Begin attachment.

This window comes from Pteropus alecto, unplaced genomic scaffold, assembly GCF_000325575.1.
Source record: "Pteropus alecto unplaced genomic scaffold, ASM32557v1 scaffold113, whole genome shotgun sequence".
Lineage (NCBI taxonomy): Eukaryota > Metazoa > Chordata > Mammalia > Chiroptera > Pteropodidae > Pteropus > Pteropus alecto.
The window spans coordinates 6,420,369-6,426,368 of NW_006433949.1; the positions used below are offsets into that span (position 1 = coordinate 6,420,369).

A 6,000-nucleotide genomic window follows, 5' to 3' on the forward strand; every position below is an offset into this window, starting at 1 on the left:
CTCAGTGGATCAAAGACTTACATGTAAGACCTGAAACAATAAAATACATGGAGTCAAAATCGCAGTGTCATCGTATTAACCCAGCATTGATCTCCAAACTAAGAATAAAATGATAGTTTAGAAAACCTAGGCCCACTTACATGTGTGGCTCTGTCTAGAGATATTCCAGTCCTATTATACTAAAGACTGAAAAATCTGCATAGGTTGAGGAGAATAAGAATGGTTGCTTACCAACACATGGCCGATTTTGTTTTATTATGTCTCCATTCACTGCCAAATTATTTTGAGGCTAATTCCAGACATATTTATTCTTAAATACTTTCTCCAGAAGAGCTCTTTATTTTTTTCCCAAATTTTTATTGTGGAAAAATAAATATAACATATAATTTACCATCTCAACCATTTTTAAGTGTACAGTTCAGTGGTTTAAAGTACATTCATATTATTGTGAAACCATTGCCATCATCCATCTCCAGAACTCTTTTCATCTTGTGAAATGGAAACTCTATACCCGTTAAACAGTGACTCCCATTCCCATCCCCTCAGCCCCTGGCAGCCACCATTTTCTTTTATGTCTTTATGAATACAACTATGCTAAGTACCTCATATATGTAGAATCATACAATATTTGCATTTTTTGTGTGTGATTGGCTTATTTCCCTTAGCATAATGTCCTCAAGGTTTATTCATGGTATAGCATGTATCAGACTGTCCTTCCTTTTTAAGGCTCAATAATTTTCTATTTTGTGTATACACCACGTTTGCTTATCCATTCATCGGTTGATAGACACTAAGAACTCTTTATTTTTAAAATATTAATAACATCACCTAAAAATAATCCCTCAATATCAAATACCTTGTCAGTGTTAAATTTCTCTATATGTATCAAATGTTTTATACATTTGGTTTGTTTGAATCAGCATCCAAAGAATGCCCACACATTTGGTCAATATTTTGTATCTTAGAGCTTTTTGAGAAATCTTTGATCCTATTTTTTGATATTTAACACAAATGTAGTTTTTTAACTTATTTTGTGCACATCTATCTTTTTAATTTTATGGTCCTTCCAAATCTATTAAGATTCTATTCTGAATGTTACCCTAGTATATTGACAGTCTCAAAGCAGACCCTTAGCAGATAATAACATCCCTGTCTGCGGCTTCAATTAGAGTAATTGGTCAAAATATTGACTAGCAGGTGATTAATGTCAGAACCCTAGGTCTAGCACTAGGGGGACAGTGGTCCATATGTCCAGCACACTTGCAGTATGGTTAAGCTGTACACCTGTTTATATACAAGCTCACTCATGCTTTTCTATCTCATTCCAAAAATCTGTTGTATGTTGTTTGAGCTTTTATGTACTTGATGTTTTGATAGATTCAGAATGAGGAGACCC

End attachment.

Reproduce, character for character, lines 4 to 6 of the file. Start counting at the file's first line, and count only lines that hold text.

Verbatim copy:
The window spans coordinates 6,420,369-6,426,368 of NW_006433949.1; the positions used below are offsets into that span (position 1 = coordinate 6,420,369).

A 6,000-nucleotide genomic window follows, 5' to 3' on the forward strand; every position below is an offset into this window, starting at 1 on the left:
CTCAGTGGATCAAAGACTTACATGTAAGACCTGAAACAATAAAATACATGGAGTCAAAATCGCAGTGTCATCGTATTAACCCAGCATTGATCTCCAAACTAAGAATAAAATGATAGTTTAGAAAACCTAGGCCCACTTACATGTGTGGCTCTGTCTAGAGATATTCCAGTCCTATTATACTAAAGACTGAAAAATCTGCATAGGTTGAGGAGAATAAGAATGGTTGCTTACCAACACATGGCCGATTTTGTTTTATTATGTCTCCATTCACTGCCAAATTATTTTGAGGCTAATTCCAGACATATTTATTCTTAAATACTTTCTCCAGAAGAGCTCTTTATTTTTTTCCCAAATTTTTATTGTGGAAAAATAAATATAACATATAATTTACCATCTCAACCATTTTTAAGTGTACAGTTCAGTGGTTTAAAGTACATTCATATTATTGTGAAACCATTGCCATCATCCATCTCCAGAACTCTTTTCATCTTGTGAAATGGAAACTCTATACCCGTTAAACAGTGACTCCCATTCCCATCCCCTCAGCCCCTGGCAGCCACCATTTTCTTTTATGTCTTTATGAATACAACTATGCTAAGTACCTCATATATGTAGAATCATACAATATTTGCATTTTTTGTGTGTGATTGGCTTATTTCCCTTAGCATAATGTCCTCAAGGTTTATTCATGGTATAGCATGTATCAGACTGTCCTTCCTTTTTAAGGCTCAATAATTTTCTATTTTGTGTATACACCACGTTTGCTTATCCATTCATCGGTTGATAGACACTAAGAACTCTTTATTTTTAAAATATTAATAACATCACCTAAAAATAATCCCTCAATATCAAATACCTTGTCAGTGTTAAATTTCTCTATATGTATCAAATGTTTTATACATTTGGTTTGTTTGAATCAGCATCCAAAGAATGCCCACACATTTGGTCAATATTTTGTATCTTAGAGCTTTTTGAGAAATCTTTGATCCTATTTTTTGATATTTAACACAAATGTAGTTTTTTAACTTATTTTGTGCACATCTATCTTTTTAATTTTATGGTCCTTCCAAATCTATTAAGATTCTATTCTGAATGTTACCCTAGTATATTGACAGTCTCAAAGCAGACCCTTAGCAGATAATAACATCCCTGTCTGCGGCTTCAATTAGAGTAATTGGTCAAAATATTGACTAGCAGGTGATTAATGTCAGAACCCTAGGTCTAGCACTAGGGGGACAGTGGTCCATATGTCCAGCACACTTGCAGTATGGTTAAGCTGTACACCTGTTTATATACAAGCTCACTCATGCTTTTCTATCTCATTCCAAAAATCTGTTGTATGTTGTTTGAGCTTTTATGTACTTGATGTTTTGATAGATTCAGAATGAGGAGACCC